Destinations

 

train

Clearly I am procrastinating writing about my late teens and early 20’s. Those were really horrible times in my life. I was a horrible human being who did disgusting things. I was far from the person I am now. I have forgiven myself of course, but we are our harshest critics. Tonight, I’m not quite ready to rip that scab off and discuss my shady past. So let’s talk about where I’m going.

I am on a north bound train to Sacramento to meet up with some girlfriends to run in the Folsom Blues Breakout Half Marathon on Sunday. It has become a tradition of sorts to participate in either a half marathon or full marathon with these girls once a year, no matter where we are. Last year we ran the Portland Marathon, the year before we ran the Grand Canyon Marathon. We meet up in various stages of our lives. One friend has had major life changing events over the last two years. But she still shows up, with her smile and laugh. This year, she and I  are both meeting the other friend in Sacramento where she lives (or at least in that area). Free room and food. Can’t beat that. She has also had major life changes. Life happens. Good and bad. But you either go on or quit.

About 45 minutes ago, we passed the prison my son is in. He called me last night to let me know he was going to the receiving facility at Wasco State Prison. I won’t get to talk to him or visit him for at least 90 days. No matter how bad he fucks up, he is still my baby and all I wanted to do last night was hug him. Prison is big and scary. That’s my kid in there. But what can you do? “Please, no tattoos on your head or face!!” “Don’t become someone’s bitch!” “Don’t join a prison gang.” He will be in there and I will be out here going about my life. Running half marathons. Riding a train and drinking a beer. Two years from now he will be out. Life will continue as it always does. This time will pass with a blink of our eye!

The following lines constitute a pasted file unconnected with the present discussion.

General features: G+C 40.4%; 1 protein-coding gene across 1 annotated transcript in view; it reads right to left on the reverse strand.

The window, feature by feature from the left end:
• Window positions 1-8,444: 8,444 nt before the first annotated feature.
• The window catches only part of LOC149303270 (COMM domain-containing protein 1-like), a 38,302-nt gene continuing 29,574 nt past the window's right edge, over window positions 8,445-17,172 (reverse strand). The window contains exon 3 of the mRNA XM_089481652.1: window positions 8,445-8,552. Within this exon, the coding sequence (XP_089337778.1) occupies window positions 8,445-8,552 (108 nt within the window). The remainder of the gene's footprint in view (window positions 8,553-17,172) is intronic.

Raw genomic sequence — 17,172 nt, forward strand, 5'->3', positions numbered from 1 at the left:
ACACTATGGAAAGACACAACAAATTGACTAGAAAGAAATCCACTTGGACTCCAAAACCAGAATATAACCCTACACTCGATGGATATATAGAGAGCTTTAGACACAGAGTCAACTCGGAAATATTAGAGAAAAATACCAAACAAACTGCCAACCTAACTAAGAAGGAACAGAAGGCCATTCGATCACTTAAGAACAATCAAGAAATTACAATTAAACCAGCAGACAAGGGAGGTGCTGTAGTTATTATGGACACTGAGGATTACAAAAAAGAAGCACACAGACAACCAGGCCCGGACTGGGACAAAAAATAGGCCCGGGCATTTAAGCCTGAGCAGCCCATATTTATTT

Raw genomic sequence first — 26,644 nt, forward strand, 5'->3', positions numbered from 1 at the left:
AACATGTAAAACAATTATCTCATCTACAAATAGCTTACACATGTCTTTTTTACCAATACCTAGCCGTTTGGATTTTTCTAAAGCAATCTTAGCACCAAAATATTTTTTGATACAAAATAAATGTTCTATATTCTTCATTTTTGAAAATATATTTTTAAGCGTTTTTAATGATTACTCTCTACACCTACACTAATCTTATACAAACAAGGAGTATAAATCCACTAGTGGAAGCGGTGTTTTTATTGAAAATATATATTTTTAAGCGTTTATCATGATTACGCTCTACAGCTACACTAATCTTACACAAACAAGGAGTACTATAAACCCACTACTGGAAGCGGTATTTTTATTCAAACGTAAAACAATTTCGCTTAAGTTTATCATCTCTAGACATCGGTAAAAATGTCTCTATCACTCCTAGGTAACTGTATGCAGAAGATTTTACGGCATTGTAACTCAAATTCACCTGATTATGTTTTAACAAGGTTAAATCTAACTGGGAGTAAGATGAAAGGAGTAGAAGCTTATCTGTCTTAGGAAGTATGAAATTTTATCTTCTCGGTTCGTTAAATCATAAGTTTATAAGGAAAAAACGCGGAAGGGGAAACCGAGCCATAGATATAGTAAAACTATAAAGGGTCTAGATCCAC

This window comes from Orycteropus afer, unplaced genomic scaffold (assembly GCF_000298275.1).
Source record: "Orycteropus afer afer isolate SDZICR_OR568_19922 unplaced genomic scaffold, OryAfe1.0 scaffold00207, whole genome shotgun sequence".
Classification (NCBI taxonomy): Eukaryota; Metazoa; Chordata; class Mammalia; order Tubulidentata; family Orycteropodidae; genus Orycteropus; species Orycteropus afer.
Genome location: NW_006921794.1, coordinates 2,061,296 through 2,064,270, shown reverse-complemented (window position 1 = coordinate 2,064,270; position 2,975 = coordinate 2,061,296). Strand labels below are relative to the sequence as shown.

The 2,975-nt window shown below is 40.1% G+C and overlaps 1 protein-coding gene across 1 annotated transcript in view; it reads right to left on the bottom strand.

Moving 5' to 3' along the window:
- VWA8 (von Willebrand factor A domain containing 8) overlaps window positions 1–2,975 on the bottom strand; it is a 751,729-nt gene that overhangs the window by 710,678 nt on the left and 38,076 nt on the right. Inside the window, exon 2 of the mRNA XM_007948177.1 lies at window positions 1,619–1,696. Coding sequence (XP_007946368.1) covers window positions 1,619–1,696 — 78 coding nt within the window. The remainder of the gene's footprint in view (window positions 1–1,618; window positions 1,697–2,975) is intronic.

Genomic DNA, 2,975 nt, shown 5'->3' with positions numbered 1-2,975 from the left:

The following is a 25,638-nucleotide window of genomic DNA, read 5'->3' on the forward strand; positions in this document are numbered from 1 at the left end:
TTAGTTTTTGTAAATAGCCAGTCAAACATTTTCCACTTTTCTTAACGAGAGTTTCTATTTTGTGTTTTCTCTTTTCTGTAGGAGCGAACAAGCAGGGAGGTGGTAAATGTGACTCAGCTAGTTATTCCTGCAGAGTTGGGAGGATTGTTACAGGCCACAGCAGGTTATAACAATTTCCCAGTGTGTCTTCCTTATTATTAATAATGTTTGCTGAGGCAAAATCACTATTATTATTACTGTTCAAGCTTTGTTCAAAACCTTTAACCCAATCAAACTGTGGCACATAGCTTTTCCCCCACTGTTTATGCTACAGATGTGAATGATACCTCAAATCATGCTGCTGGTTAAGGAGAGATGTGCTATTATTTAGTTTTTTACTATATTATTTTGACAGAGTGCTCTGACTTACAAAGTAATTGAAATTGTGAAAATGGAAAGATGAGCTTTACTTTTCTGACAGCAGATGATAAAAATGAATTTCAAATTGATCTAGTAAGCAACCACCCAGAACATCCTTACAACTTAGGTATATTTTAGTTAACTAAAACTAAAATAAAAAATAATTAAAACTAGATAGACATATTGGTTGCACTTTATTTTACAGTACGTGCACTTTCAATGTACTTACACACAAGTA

I think the two glasses of wine I had earlier and the beer I’m having now is getting to me 🙂

4 thoughts on “Destinations”

  1. I’m missing you and eagerly waiting for your next installment. The police report you shared had me hooked! I’ve often wondered what the police report would look like for my family trauma. I remember going to the police station to have my fingerprints taken when I was 10 – the whole family had to so they could ignore those prints and look for the intruder’s.
    Anyway, I loved your story about the black cat. And I’m sorry you feel lousy about your teens, etc. I was a total jerk too. So much of my late teen/20s involved doing whatever the f I wanted because I finally could.

    Liked by 1 person

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